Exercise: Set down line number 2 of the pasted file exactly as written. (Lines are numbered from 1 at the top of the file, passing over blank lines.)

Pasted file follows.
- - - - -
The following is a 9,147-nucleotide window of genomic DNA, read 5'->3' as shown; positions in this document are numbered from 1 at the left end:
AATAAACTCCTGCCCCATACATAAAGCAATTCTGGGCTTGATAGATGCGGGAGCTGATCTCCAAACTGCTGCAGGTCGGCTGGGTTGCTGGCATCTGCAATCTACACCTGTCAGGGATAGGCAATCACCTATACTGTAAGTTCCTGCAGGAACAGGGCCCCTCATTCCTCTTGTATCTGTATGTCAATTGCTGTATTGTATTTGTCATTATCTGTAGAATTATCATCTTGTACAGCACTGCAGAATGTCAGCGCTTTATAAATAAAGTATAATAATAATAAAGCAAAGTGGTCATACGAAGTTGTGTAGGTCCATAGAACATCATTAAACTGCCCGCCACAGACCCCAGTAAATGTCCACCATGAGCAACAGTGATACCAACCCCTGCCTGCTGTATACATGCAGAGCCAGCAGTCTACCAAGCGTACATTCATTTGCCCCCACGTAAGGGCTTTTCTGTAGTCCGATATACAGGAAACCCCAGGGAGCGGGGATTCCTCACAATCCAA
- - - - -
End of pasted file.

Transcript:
AATAAACTCCTGCCCCATACATAAAGCAATTCTGGGCTTGATAGATGCGGGAGCTGATCTCCAAACTGCTGCAGGTCGGCTGGGTTGCTGGCATCTGCAATCTACACCTGTCAGGGATAGGCAATCACCTATACTGTAAGTTCCTGCAGGAACAGGGCCCCTCATTCCTCTTGTATCTGTATGTCAATTGCTGTATTGTATTTGTCATTATCTGTAGAATTATCATCTTGTACAGCACTGCAGAATGTCAGCGCTTTATAAATAAAGTATAATAATAATAAAGCAAAGTGGTCATACGAAGTTGTGTAGGTCCATAGAACATCATTAAACTGCCCGCCACAGACCCCAGTAAATGTCCACCATGAGCAACAGTGATACCAACCCCTGCCTGCTGTATACATGCAGAGCCAGCAGTCTACCAAGCGTACATTCATTTGCCCCCACGTAAGGGCTTTTCTGTAGTCCGATATACAGGAAACCCCAGGGAGCGGGGATTCCTCACAATCCAA